cross-section. For monosymmetric sections, a sudden change from
symmetric to antisymmetric deformation is even possible at special
lengths. Two or more different individual deformation modes interact in
such a way that the overall buckling load is lower than the lowest individual buckling load. Numerical solution methods such as the finite element
method or the finite strip method can treat single cases, but cannot give
information about the general mechanical behaviour of the structures.
Generalized Beam Theory (GBT) describes the mechanical behaviour of
prismatic structures by ordinary differential equations using deformation
resultants kV(x) similar to the individual modes of buckling. GBT provides
these resultants by a special eigenvalue problem. The main property of the
resultants is the orthogonality between the modes for the work of the
warping stresses and the work of the distortion (transverse bending)
stresses. In the first-order theory, the ordinary differential equations
E kC-/" V'"' - G kD. I'V" +/'B./" V = kq

( 1)

Generalizedbeam theoo'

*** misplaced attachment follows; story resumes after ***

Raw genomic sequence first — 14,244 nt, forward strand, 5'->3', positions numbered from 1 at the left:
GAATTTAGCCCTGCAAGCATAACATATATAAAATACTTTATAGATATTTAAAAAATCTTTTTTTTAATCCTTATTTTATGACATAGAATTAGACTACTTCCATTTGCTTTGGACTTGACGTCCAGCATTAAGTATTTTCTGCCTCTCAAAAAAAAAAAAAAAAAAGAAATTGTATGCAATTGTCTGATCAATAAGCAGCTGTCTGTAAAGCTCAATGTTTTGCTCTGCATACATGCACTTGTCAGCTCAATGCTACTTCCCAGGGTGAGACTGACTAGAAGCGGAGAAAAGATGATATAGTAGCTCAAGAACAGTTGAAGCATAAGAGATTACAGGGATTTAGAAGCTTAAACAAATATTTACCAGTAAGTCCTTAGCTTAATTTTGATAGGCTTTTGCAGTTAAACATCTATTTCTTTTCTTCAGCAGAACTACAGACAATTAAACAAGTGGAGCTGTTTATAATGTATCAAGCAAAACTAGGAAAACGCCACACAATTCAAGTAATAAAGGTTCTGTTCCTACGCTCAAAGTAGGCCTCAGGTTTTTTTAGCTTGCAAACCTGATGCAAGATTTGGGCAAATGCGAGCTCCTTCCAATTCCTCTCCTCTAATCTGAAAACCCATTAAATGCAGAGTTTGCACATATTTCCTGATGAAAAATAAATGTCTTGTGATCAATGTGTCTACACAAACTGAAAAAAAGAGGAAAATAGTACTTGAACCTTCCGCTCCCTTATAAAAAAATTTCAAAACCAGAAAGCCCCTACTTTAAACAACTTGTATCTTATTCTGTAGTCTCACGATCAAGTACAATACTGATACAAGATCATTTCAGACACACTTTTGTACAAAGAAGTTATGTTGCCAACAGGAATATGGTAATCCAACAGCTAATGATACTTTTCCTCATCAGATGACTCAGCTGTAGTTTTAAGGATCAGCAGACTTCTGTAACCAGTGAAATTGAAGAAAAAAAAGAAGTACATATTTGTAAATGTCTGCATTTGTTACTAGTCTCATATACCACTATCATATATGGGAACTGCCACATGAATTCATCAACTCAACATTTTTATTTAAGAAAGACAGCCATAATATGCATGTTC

163

for each mode k are not coupled and can be solved independently. The
coefficients have the generalized meaning of the well-known section properties of the ordinary bending and torsion theory, such as the warping
constant

kc =

kU2(S)dA + -~
,4

~f2. ds
, s

the torsion constant

kD = ~I ,I. k]'2(S) t3 ds
.

and the 'elastic foundation', which is the transverse bending stiffness

km~(s)

kB = .L ~

ds

in which

u(s) = warping function


j(s) = displacement function
rn(s) = transverse bending moment
K = plate constant
For a C-shaped section, the deformation modes are shown in Section 5.
The theory for linear problems, which provides these resultants, is
developed in Ref. 1.
Second-order effects may arise from normal stresses in the longitudinal
or transverse direction of the structure or by shear stresses. In this paper,
interest will be focused on the effect of longitudinal stresses which, for
practical problems, is the most important effect.

2 SECOND-ORDER G E N E R A L I Z E D BEAM THEORY


2.1 The ~-values

The second-order effect of the longitudinal stresses ax depends upon the